6 Things Real Estate Agents Wish Sellers Understood About Marketing Their Homes
Start the fall with Inman’s Marketing and Branding Month. We dig deep into agent branding and spending best practices with Zillow, realtor.com, and others. Top marketing managers also stop by to share their latest tactics. That’s all it takes to take your branding and marketing game to the next level.
In talking to sellers about Zoom, my team discussed why their home wasn’t selling as quickly as they’d imagined.
We had done everything we could to set the stage for a sale, including:
- Necessary upgrades
- Full staging
- Professional images including:
- Magazine quality stills
- Drone recordings
- Matterport 3D tour
- A video
- Floor plans
- Interactive brochure
- And more
- Recommended posts on all major social media
- Has worked on any reverse prospecting platform
- Hosted Promoted Open Days including a Twilight Tour
- Carefully followed up on all buyer and buyer representative inquiries
- Worked the local brokerage networks
- and on and on
We even recommended aligning the price more with other properties in the area, which they rigorously refused.
The husband looked at me straight through their camera and stated, “We don’t think you are doing enough to market our home.”
Over the years I’ve met numerous sellers who really don’t understand what it takes to sell their homes. No matter what we do, they seem to think that we are holding something back.
It’s like the dialogue between Captain Kirk and Scotty is over Star Trek. In emergencies, Kirk would always call out, “Scotty, we need more,” to which the engineer would always reply, “Captain, I’ll give you everything we have!”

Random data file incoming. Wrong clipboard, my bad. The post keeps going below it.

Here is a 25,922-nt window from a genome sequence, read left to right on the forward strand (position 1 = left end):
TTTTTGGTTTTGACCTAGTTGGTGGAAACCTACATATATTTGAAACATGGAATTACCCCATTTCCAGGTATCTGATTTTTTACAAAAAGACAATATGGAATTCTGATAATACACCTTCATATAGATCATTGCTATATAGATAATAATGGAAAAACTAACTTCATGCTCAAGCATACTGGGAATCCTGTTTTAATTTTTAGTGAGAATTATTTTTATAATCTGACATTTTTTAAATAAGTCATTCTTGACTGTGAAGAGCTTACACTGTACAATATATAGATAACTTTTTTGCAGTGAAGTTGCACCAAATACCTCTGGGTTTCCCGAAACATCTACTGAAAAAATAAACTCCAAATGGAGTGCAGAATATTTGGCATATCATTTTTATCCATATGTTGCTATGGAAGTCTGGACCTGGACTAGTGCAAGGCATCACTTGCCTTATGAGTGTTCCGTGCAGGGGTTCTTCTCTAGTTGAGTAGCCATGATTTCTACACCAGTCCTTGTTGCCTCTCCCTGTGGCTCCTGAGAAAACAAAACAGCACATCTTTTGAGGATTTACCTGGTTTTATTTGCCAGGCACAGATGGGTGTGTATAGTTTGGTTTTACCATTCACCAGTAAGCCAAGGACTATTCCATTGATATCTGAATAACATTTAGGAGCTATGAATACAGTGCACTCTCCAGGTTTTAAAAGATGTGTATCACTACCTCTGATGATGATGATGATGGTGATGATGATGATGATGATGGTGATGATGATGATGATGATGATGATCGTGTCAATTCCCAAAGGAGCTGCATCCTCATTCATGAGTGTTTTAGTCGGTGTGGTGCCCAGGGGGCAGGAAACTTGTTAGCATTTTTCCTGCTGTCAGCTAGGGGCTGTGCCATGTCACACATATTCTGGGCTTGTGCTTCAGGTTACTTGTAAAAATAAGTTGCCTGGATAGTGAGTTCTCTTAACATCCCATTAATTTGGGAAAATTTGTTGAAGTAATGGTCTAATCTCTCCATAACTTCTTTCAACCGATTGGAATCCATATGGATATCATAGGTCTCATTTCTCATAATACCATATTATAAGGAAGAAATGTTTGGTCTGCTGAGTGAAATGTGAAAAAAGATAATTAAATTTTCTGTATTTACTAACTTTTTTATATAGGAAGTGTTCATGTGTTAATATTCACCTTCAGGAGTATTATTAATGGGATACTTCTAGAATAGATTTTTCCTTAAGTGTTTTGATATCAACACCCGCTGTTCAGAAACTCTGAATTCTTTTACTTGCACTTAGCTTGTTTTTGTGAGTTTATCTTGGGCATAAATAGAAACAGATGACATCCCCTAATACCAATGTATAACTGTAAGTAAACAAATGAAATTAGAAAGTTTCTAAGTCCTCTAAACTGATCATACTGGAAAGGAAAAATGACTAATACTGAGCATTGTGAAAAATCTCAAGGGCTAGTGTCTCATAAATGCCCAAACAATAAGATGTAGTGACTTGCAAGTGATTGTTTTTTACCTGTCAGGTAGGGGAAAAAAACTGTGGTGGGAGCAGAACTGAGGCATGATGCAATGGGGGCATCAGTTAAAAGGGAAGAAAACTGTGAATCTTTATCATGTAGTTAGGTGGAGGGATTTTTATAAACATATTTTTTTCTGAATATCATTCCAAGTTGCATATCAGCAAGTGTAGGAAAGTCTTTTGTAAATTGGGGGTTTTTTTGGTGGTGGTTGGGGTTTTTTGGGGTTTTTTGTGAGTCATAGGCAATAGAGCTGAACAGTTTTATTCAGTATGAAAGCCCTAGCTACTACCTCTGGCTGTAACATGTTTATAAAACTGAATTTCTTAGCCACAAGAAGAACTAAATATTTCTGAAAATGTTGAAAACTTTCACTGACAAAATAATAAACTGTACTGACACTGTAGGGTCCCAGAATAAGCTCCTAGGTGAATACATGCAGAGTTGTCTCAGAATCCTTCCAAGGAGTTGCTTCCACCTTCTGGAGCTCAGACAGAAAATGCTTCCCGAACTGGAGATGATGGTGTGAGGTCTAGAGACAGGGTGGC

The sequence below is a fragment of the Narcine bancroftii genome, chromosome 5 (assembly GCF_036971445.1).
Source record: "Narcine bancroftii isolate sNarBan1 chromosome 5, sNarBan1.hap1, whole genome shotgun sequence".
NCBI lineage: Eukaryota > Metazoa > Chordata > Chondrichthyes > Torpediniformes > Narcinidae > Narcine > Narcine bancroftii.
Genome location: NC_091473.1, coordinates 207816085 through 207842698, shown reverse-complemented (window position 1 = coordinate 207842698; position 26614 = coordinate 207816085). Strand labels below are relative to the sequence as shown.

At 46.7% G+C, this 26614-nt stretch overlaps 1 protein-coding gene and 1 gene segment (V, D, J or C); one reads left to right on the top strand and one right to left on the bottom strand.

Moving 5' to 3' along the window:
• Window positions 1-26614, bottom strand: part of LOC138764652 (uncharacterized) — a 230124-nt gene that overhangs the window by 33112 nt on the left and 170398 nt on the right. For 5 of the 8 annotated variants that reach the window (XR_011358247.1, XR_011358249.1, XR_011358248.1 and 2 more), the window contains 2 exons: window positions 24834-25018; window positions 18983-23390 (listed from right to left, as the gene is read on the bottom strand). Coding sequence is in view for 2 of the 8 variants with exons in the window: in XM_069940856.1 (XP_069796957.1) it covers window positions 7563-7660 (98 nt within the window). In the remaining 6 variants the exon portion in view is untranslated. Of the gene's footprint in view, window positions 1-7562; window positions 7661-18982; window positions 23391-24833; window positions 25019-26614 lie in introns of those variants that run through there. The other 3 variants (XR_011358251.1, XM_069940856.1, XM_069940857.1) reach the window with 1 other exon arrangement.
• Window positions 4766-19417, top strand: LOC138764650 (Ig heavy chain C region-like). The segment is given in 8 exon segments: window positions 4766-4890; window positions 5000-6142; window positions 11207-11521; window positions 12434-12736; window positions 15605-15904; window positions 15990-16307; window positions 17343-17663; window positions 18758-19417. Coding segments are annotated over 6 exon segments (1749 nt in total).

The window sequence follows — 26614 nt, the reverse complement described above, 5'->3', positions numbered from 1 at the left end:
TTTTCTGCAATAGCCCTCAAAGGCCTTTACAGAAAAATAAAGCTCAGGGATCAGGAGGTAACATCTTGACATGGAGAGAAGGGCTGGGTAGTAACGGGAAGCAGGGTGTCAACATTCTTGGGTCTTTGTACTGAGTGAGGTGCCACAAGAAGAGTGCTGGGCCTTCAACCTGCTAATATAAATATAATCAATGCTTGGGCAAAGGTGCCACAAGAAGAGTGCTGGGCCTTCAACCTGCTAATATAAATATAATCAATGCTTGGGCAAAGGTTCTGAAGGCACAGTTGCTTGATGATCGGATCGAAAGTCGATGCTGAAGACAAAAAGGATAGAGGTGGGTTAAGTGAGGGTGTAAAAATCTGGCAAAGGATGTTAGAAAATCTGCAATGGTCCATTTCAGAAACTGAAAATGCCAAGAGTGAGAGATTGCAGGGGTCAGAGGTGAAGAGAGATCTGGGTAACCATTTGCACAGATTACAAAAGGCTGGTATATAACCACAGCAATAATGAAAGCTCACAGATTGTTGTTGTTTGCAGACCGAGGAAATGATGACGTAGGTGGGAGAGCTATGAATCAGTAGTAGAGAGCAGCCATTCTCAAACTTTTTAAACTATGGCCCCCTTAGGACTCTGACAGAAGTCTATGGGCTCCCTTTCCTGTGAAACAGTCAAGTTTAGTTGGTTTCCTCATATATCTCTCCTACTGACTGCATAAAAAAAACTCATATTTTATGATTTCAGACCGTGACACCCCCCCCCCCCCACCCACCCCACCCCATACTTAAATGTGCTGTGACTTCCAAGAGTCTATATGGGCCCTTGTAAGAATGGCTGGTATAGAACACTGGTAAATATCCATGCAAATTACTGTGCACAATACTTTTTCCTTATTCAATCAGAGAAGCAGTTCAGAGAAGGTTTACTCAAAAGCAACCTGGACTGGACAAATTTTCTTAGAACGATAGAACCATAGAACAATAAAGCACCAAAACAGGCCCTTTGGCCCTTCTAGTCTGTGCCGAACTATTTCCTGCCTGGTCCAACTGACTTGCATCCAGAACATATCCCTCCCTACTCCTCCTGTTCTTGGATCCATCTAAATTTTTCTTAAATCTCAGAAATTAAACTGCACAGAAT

The truth is, in order to maximize the “golden window” and give sellers the best chance of getting the best sale, we give them everything we have from the start.
Based on my 20 years of listing homes, here are the top six things realtors want from sellers about marketing their home for sale.
1. There is no secret sauce
Marketing is about a few basics: you need a product to sell, an effective way to advertise it, buyers wanting to buy what you offer, and a reasonable price.
If realtors prepare properly, stage effectively, advertise with the latest marketing technologies and methods, price the house correctly, and there are buyers out there looking for comparable properties to sell. It may take a while if the market is slow, but every home we marketed that met all of the criteria was eventually sold.
Problems arise when sellers fail to maximize one of the categories. A poorly prepared home will not sell if the owners want the most money. If the home has features that are inconsistent with current buyer tastes, it will likely stay around until the price has come down enough for a buyer to eliminate or fix the perceived problems.
There is no secret sauce. There is no magic formula. Agents have no tricks up their sleeves. Aside from being willing to sell at a price well below the market price, there is nothing you can do to entice a buyer to invest their money and buy. The basics of marketing are relatively straightforward, and while the way the marketing is carried out is crucial, at the end of the day, when you’ve done everything, price comes down to it.